The demand for superyacht charters in Norway is increasing, as more adventure-hungry charterers set course for Scandinavia to experience a totally different type of vacation. From Heli-skiing in the mountains to whale watching on the fjords, Norway promises a charter vacation that you'll remember forever.
What's more, Norway is actually a great charter destination year-round. Expect blossoming wildflowers in the springtime, and snow-covered terrains in the winter.
The country covers a huge area, from cultural Oslo and the famously pretty Bergen in the south, to the Arctic region in the north. Here, the Lofoten archipelago offers a true taste of Norway, while Tromso is famed for its great views over the Northern Lights.
Even further North, you'll find the island chain of Svalbard. Located between mainland Norway and the North Pole, this landmass is known for its frozen tundra, glacial waters and polar bear population.
If you're considering chartering a yacht in the region this summer, here are some unusual (but amazing) things you'll discover when you undertake a Norway yacht charter.
Nordic cuisine is inventive, flavourful and doesn't shy away from unexpected combinations. From finnbiff (reindeer stew) to pinnekjott (smoked rack of lamb cooked over birch leaves), there are a number of creative dishes you should try on your next yachting vacation.
The food scene in Norway is thriving at the moment, with a focus on locally sourced produce, new twists on classic dishes and fresh Scandinavian ingredients.
Whether you fancy fresh seafood, Nordic classics or contemporary fusion of flavours, there’s a restaurant in Norway for everyone.
If you're passing through Stavanger, ask your yacht crew to call ahead and book a table at Re-Naa, a Michelin-starred restaurant that regularly gets the food critics raving. In Alesund, be sure to check out Bro, where you can expect a varied menu and an innovative approach to gastronomy.
The waters of Norway are home to lots of different whale species, including humpbacks, orcas, porpoises, sperm whales, minke whales and the largest animals on the planet; blue whales. They are more common further north, around Tromso and the Lofoten archipelago.
While it's possible to see certain types of whale year-round, there are particular seasons when they tend to be more prevalent. Between late October to mid-January, your chances of seeing whales are very high, particularly humpback whales and orcas.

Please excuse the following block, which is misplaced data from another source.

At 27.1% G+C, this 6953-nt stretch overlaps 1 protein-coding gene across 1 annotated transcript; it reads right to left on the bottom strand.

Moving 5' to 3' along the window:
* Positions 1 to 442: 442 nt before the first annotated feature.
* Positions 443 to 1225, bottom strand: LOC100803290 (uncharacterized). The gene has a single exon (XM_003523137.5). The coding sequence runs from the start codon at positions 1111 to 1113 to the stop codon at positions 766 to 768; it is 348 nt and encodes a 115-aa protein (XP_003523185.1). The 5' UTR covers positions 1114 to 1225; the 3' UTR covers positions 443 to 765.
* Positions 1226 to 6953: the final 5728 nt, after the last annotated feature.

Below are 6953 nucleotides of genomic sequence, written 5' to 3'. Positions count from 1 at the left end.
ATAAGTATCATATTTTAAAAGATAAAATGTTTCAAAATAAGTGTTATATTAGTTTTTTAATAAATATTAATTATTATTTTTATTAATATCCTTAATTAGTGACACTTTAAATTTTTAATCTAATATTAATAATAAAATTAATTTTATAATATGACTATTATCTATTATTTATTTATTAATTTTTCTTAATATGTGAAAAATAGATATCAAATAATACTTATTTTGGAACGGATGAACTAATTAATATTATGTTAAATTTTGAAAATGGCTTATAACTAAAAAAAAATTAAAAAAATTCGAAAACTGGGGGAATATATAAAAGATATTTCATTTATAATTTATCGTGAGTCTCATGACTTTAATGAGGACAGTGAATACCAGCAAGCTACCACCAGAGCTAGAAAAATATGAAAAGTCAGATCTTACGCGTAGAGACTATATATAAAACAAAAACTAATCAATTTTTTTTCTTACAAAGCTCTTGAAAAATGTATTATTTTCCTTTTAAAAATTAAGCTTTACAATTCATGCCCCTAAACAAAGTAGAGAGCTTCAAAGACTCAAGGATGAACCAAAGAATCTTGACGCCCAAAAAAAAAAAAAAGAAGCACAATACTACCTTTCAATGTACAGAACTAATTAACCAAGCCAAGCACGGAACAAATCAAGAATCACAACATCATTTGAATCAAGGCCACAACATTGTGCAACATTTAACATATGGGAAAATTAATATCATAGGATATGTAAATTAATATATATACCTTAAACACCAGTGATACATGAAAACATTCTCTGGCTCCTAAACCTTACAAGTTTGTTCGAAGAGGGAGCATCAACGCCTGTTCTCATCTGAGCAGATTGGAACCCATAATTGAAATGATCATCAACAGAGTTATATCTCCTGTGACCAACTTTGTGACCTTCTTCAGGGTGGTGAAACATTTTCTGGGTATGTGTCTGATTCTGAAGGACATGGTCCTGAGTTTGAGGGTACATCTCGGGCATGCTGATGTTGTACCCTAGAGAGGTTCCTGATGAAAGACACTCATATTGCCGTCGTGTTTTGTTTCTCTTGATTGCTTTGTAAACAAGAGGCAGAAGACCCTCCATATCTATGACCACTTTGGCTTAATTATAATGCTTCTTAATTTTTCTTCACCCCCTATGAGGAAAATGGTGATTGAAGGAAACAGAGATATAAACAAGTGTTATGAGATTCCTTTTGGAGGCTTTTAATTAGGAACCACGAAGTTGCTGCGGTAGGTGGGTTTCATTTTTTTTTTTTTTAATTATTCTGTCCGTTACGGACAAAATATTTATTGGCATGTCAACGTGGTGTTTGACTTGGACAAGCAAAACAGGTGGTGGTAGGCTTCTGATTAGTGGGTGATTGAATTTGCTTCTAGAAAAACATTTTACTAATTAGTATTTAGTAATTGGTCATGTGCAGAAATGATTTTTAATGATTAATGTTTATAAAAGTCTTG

This activity is particularly well-suited to a yacht charter, since you'll have much more freedom and flexibility to move around and try and catch a glimpse of the whales breaching the water's surface. They tend to congregate in coastal areas, near the fjords where there are more fish to feed on.
Norway is known for being one of the best places to see the Northern Lights, since the northern part of the country lies just below the auroral oval.
While there's no guaranteed season to see the spectacular Aurora Borealis, visiting between September and late March will increase your likelihood. (This coincides with the best times for whale watching, so you can easily incorporate both into your vacation.)
Around the Lofoten archipelago and Tromso, you should get the clearest visibility between 6pam and 1am and your best chance of seeing the Northern Lights is during cold, dry weather. Be sure to ask your yacht crew to whip up a hot drink for you, and enjoy this mesmerizing sight from the deck of your superyacht.
Although thousands of years have passed, remnants of the Vikings can still be found across Norway today. From runes carved into stones to ancient settlements peppered through the fjords, reminders of Norway's ancestry live on.
Many of us are familiar with the concept of bearded men in horned helmets, but there is actually much more to learn. In fact, Vikings revolutionized seafaring with their advanced understanding of shipbuilding. Longboats became a popular mode of transport, aiding in trade and expedition and allowing the Vikings to travel across Europe and even as far as America.
Their distinctive design, with their slender hulls, sea monster figureheads and hundreds of oars, are iconic in Norway, and there are plenty of museums where you can see replicas and authentic versions of these vessels.